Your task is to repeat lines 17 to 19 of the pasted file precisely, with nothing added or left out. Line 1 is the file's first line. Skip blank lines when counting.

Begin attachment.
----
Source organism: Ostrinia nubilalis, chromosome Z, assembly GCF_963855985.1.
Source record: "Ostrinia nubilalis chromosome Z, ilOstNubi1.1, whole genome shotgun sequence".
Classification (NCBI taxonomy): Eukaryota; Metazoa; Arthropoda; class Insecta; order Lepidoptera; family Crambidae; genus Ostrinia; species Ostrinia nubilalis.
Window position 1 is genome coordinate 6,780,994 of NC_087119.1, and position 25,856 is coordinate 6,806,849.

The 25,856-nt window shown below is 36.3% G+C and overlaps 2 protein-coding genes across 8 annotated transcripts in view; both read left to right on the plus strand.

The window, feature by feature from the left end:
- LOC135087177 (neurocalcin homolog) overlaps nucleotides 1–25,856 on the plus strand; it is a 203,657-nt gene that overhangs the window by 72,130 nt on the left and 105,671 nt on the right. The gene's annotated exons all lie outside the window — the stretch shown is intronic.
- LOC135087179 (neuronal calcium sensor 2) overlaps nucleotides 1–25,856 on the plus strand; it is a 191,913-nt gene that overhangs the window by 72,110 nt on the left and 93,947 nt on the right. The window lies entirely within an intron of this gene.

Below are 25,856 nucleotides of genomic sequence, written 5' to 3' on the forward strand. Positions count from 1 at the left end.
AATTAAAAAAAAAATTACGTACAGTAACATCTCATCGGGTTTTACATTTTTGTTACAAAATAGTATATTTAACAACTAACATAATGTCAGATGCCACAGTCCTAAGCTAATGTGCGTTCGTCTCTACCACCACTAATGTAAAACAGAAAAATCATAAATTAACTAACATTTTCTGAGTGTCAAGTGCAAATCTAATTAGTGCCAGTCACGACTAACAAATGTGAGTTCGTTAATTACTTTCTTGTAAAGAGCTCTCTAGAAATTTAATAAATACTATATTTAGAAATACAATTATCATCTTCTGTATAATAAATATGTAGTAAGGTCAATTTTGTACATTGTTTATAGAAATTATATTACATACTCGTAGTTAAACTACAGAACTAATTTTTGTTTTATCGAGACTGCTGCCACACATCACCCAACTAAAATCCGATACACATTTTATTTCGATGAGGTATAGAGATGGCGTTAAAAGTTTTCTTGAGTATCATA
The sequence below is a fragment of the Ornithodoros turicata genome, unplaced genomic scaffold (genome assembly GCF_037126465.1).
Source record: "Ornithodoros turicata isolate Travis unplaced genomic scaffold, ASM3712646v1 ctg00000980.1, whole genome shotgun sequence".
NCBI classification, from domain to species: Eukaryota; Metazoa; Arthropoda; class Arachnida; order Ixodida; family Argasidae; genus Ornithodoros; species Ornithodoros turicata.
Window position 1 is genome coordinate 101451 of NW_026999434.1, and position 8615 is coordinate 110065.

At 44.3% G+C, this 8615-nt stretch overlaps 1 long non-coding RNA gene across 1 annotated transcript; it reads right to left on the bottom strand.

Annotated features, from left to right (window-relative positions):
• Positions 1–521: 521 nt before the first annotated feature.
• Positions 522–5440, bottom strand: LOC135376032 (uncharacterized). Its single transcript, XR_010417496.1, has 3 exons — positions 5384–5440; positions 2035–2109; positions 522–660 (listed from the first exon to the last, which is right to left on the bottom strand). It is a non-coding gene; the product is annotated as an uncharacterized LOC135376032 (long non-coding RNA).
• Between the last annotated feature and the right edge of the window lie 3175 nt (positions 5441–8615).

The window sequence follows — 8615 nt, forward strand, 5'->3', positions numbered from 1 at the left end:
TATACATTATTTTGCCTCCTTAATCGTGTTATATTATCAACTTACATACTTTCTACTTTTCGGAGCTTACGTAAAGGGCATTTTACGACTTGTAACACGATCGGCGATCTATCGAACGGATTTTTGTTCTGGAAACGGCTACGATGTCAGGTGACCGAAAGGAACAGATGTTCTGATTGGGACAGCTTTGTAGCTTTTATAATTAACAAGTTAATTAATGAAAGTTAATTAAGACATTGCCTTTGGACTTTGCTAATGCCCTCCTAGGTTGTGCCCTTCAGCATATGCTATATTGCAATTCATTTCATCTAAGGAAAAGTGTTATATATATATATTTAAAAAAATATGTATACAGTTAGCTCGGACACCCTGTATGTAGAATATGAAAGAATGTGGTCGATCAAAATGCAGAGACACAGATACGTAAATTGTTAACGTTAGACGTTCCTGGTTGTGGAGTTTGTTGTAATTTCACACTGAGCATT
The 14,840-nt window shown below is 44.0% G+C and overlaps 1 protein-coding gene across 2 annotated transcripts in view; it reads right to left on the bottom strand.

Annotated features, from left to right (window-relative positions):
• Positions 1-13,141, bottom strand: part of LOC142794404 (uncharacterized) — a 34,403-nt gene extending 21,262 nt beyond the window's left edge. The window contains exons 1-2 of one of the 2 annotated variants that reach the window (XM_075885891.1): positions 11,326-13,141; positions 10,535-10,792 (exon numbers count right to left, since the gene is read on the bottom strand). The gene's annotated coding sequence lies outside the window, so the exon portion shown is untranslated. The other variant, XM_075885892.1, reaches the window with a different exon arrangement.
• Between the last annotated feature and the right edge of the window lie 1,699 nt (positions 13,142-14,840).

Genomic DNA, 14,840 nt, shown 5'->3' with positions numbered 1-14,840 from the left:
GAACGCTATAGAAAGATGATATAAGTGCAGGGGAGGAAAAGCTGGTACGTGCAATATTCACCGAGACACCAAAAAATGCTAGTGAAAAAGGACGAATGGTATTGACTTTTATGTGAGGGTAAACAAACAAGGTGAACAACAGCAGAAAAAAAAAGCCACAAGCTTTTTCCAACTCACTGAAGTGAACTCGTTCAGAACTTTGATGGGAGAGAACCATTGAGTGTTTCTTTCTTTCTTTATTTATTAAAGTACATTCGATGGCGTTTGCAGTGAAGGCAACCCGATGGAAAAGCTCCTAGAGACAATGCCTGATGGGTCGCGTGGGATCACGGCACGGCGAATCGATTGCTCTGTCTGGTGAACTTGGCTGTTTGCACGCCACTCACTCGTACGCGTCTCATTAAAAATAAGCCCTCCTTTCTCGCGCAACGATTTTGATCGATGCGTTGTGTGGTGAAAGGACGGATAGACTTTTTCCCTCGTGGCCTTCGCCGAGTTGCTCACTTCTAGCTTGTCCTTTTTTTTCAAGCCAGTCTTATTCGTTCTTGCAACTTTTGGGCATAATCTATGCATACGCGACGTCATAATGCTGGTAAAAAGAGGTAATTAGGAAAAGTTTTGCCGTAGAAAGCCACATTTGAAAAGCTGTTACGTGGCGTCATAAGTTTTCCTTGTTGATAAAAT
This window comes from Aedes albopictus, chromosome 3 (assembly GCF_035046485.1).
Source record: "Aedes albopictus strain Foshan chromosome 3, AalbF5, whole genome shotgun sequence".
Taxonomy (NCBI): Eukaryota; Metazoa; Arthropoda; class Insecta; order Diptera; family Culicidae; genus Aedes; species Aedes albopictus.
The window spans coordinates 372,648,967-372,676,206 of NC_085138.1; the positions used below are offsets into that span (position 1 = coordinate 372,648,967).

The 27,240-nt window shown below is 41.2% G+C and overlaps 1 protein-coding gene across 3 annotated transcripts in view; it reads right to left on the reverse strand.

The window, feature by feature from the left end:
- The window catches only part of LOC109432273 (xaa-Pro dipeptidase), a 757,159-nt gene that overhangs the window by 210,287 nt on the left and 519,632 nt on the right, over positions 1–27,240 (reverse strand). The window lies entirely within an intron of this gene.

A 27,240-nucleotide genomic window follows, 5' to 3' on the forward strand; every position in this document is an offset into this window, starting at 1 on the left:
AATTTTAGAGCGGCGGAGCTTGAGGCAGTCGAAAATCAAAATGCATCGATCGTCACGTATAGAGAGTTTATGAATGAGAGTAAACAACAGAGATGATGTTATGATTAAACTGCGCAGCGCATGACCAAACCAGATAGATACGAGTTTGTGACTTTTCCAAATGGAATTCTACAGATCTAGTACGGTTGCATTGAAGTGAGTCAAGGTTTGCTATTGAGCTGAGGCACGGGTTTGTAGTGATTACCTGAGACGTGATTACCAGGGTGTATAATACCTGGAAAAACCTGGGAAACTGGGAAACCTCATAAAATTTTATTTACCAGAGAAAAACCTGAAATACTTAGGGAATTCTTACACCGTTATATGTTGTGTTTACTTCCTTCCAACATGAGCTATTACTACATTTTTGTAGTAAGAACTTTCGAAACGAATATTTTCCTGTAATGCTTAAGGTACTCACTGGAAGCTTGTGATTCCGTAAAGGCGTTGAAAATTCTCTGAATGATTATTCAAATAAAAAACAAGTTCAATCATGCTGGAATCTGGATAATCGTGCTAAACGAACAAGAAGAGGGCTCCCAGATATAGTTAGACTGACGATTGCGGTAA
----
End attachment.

• Positions 1–521: 521 nt before the first annotated feature.
• Positions 522–5440, bottom strand: LOC135376032 (uncharacterized). Its single transcript, XR_010417496.1, has 3 exons — positions 5384–5440; positions 2035–2109; positions 522–660 (listed from the first exon to the last, which is right to left on the bottom strand). It is a non-coding gene; the product is annotated as an uncharacterized LOC135376032 (long non-coding RNA).
• Between the last annotated feature and the right edge of the window lie 3175 nt (positions 5441–8615).